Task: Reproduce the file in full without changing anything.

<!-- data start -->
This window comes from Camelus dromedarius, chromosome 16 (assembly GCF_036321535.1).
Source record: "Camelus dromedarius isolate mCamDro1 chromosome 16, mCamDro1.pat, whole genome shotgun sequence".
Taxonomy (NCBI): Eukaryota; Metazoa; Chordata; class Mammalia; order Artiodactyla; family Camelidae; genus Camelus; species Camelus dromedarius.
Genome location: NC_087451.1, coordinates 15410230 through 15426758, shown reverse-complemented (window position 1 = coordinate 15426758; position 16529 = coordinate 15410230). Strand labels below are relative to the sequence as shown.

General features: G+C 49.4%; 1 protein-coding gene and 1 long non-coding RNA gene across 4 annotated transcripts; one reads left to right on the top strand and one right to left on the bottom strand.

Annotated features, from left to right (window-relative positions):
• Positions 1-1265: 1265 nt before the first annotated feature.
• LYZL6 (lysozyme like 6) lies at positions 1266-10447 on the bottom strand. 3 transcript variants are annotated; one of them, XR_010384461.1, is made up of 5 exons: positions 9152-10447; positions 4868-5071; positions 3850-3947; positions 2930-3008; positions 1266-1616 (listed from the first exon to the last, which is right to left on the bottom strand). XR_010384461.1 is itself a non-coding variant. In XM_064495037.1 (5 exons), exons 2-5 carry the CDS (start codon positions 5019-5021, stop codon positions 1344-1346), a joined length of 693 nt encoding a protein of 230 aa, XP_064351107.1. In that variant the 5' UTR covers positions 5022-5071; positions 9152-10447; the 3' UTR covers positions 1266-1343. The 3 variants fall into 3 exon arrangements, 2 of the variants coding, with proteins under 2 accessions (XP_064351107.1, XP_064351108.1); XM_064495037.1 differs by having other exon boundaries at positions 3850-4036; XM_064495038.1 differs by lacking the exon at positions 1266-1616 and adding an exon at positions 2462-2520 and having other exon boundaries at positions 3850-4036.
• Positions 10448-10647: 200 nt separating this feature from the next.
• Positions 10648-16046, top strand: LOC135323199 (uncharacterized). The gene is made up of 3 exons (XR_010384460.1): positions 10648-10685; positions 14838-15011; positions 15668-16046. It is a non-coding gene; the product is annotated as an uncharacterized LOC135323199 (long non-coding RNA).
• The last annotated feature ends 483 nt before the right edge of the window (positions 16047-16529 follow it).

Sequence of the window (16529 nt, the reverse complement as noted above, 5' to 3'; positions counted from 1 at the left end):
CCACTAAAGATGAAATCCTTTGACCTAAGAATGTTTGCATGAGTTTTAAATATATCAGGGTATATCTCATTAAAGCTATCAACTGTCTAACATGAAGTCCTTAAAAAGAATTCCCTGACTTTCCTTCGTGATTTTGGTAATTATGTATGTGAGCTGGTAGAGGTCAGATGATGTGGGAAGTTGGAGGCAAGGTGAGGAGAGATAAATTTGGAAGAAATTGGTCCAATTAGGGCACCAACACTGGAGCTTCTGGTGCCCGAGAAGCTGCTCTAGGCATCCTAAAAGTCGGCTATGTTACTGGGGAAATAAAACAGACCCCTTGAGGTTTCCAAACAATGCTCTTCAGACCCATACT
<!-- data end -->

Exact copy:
This window comes from Camelus dromedarius, chromosome 16 (assembly GCF_036321535.1).
Source record: "Camelus dromedarius isolate mCamDro1 chromosome 16, mCamDro1.pat, whole genome shotgun sequence".
Taxonomy (NCBI): Eukaryota; Metazoa; Chordata; class Mammalia; order Artiodactyla; family Camelidae; genus Camelus; species Camelus dromedarius.
Genome location: NC_087451.1, coordinates 15410230 through 15426758, shown reverse-complemented (window position 1 = coordinate 15426758; position 16529 = coordinate 15410230). Strand labels below are relative to the sequence as shown.

General features: G+C 49.4%; 1 protein-coding gene and 1 long non-coding RNA gene across 4 annotated transcripts; one reads left to right on the top strand and one right to left on the bottom strand.

Annotated features, from left to right (window-relative positions):
• Positions 1-1265: 1265 nt before the first annotated feature.
• LYZL6 (lysozyme like 6) lies at positions 1266-10447 on the bottom strand. 3 transcript variants are annotated; one of them, XR_010384461.1, is made up of 5 exons: positions 9152-10447; positions 4868-5071; positions 3850-3947; positions 2930-3008; positions 1266-1616 (listed from the first exon to the last, which is right to left on the bottom strand). XR_010384461.1 is itself a non-coding variant. In XM_064495037.1 (5 exons), exons 2-5 carry the CDS (start codon positions 5019-5021, stop codon positions 1344-1346), a joined length of 693 nt encoding a protein of 230 aa, XP_064351107.1. In that variant the 5' UTR covers positions 5022-5071; positions 9152-10447; the 3' UTR covers positions 1266-1343. The 3 variants fall into 3 exon arrangements, 2 of the variants coding, with proteins under 2 accessions (XP_064351107.1, XP_064351108.1); XM_064495037.1 differs by having other exon boundaries at positions 3850-4036; XM_064495038.1 differs by lacking the exon at positions 1266-1616 and adding an exon at positions 2462-2520 and having other exon boundaries at positions 3850-4036.
• Positions 10448-10647: 200 nt separating this feature from the next.
• Positions 10648-16046, top strand: LOC135323199 (uncharacterized). The gene is made up of 3 exons (XR_010384460.1): positions 10648-10685; positions 14838-15011; positions 15668-16046. It is a non-coding gene; the product is annotated as an uncharacterized LOC135323199 (long non-coding RNA).
• The last annotated feature ends 483 nt before the right edge of the window (positions 16047-16529 follow it).

Sequence of the window (16529 nt, the reverse complement as noted above, 5' to 3'; positions counted from 1 at the left end):
CCACTAAAGATGAAATCCTTTGACCTAAGAATGTTTGCATGAGTTTTAAATATATCAGGGTATATCTCATTAAAGCTATCAACTGTCTAACATGAAGTCCTTAAAAAGAATTCCCTGACTTTCCTTCGTGATTTTGGTAATTATGTATGTGAGCTGGTAGAGGTCAGATGATGTGGGAAGTTGGAGGCAAGGTGAGGAGAGATAAATTTGGAAGAAATTGGTCCAATTAGGGCACCAACACTGGAGCTTCTGGTGCCCGAGAAGCTGCTCTAGGCATCCTAAAAGTCGGCTATGTTACTGGGGAAATAAAACAGACCCCTTGAGGTTTCCAAACAATGCTCTTCAGACCCATACT